Getting Lost (Redux): Exodus

There are many reasons to be skeptical heading into next Sunday’s Lost finale: the massive expectations, the unevenness of Season Six’s quality, the limited number of successful television finales compared to the vast array of “disappointments,” etc. But there is one reason why I am still confident that the Lost series finale will be memorable for the right reasons: This show knows how to do finales, and “Exodus” was the first example of that.

As I’ve said before, I didn’t watch Season One as it aired, and even as I was catching up on DVD, I wasn’t totally sold on the series. There were moments of high suspense and taut action, but there were also stretches in which the show seemed to be spinning its wheels, and I found the flashback stories almost unbearably trite and boring at times. “Exodus,” the three-hour finale to the first season, was probably the first episode that made me see that there was something uniquely appealing about Lost.

“Exodus” functions almost like a feat of impressive engineering—the plot is structured so well that it almost doesn’t matter what the actual story is. Every character gets something to do—and it’s almost always something important and character-appropriate. The episode is divided into three separate plots that are segregated enough to give each a fair amount of focus each one, yet related enough to have them connect and conclude simultaneously. All the pieces fit together naturally, and in a story with as many things going on as Lost has, that is quite a feat.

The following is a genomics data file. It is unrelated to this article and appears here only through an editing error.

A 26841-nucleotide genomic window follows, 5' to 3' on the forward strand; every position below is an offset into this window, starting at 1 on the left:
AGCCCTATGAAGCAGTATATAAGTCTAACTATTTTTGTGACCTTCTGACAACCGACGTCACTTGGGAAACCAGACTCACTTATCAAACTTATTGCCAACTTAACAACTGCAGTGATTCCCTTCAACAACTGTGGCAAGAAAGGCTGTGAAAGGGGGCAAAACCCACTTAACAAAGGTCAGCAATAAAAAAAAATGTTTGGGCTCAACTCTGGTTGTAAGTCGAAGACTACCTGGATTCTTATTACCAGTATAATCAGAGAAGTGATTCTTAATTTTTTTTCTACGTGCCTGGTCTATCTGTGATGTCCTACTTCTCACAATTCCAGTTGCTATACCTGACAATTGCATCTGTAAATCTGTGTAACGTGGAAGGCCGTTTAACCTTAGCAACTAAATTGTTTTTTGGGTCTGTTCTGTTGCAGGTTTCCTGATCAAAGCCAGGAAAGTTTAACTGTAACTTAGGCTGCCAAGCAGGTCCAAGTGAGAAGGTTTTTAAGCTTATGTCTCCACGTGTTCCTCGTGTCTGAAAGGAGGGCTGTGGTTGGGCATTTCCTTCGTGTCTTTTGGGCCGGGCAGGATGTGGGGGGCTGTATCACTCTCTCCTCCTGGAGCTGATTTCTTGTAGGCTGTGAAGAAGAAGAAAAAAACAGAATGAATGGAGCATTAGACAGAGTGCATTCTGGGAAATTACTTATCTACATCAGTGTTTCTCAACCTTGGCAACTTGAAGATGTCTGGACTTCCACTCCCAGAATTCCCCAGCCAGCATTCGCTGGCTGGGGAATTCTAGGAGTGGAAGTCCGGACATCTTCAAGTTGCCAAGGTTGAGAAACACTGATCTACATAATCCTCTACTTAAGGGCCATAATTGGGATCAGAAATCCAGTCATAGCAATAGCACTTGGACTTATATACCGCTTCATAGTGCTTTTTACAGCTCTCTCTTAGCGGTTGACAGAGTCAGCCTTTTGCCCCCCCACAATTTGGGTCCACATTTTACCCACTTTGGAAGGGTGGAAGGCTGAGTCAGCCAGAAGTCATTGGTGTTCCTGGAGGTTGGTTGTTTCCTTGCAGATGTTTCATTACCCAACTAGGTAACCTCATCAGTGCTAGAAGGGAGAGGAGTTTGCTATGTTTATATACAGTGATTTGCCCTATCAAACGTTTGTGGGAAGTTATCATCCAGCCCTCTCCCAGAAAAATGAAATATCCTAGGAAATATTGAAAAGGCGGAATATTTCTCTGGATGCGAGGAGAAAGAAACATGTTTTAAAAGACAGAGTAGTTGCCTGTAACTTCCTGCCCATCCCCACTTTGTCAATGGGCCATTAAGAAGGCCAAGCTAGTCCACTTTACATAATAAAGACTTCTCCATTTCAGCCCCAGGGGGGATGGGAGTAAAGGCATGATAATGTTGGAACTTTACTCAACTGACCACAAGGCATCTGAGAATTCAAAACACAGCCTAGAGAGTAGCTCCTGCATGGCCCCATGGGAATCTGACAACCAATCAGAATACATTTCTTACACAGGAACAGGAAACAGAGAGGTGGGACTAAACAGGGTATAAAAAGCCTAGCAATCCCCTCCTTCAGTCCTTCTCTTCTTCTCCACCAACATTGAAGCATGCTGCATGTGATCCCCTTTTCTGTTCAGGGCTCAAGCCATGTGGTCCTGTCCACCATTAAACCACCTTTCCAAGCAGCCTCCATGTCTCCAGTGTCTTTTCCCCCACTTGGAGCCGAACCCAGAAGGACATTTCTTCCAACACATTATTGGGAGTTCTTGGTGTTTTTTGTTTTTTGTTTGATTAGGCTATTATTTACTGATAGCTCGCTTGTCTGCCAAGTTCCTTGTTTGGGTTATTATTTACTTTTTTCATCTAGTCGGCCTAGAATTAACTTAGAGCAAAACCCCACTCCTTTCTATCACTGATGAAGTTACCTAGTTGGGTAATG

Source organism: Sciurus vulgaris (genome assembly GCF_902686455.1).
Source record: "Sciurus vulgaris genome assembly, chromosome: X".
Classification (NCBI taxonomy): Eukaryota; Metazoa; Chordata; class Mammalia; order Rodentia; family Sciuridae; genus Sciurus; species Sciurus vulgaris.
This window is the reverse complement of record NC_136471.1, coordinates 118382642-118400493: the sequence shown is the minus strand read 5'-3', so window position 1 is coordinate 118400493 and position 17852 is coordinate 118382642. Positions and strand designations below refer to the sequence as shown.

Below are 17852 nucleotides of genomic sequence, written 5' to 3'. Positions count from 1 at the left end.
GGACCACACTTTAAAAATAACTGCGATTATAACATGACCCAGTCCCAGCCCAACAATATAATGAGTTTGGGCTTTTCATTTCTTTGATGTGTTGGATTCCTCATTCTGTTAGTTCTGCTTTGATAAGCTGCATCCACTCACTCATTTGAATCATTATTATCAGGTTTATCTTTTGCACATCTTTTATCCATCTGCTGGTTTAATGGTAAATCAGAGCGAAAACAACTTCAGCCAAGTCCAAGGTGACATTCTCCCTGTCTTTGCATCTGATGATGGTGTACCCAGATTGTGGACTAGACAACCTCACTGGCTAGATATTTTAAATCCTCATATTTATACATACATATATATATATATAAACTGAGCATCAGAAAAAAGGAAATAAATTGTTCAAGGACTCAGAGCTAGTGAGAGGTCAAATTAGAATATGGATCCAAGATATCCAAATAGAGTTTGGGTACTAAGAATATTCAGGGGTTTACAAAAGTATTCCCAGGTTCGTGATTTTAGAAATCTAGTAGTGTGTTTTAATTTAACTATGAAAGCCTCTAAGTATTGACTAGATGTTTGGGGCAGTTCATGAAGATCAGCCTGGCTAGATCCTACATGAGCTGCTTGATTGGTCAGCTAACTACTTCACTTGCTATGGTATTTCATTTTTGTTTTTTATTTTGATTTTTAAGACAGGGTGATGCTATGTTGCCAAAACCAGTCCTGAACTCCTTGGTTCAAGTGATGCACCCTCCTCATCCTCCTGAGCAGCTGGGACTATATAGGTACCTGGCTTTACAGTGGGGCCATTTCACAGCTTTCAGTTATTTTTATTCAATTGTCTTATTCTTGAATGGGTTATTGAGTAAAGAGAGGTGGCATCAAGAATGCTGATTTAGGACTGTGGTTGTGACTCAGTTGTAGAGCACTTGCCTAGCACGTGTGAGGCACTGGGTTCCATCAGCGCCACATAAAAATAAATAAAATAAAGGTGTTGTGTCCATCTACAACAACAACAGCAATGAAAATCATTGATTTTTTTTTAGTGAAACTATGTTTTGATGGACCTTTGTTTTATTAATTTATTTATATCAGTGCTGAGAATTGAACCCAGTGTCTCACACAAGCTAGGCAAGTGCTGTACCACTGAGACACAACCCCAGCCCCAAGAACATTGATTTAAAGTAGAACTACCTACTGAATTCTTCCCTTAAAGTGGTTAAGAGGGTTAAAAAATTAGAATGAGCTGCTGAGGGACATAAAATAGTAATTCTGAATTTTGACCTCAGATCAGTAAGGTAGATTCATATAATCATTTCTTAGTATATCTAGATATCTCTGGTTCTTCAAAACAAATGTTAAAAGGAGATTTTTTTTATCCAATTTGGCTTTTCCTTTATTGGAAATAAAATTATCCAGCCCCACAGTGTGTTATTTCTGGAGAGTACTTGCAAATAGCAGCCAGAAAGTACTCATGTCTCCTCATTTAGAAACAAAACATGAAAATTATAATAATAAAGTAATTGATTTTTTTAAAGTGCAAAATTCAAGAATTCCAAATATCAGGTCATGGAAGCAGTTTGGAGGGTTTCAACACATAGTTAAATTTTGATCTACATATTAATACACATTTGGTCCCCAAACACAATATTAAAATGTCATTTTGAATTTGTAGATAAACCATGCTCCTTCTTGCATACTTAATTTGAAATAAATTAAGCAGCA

The episode opens with Danielle Rousseau showing up on the beach to tell the survivors that “the Others are coming” for Claire’s baby (who at this point is still unnamed). Meanwhile, Michael and Jin are rushing through the final stages of constructing their boat, in order to launch before monsoon season.

If there is a structural flaw with the finale, it is perhaps that Part One feels more like a prologue than a separate episode—the first hour mainly moves the pieces into place for the final two. Nevertheless, Part One has some very touching goodbye scenes, like Jin and Sun’s separation,* and Sawyer’s revelation to Jack that he had heard Jack’s dad at a bar, confessing his love for his son. Part One also gets a fitting climax, with the launch of the raft, set against a nice Michael Giacchino score and some stunning shots of the ocean that only reminded me how much the show’s budget has shrunk (compare the end of Part One, for example, to the CGI-job that opened Season Six).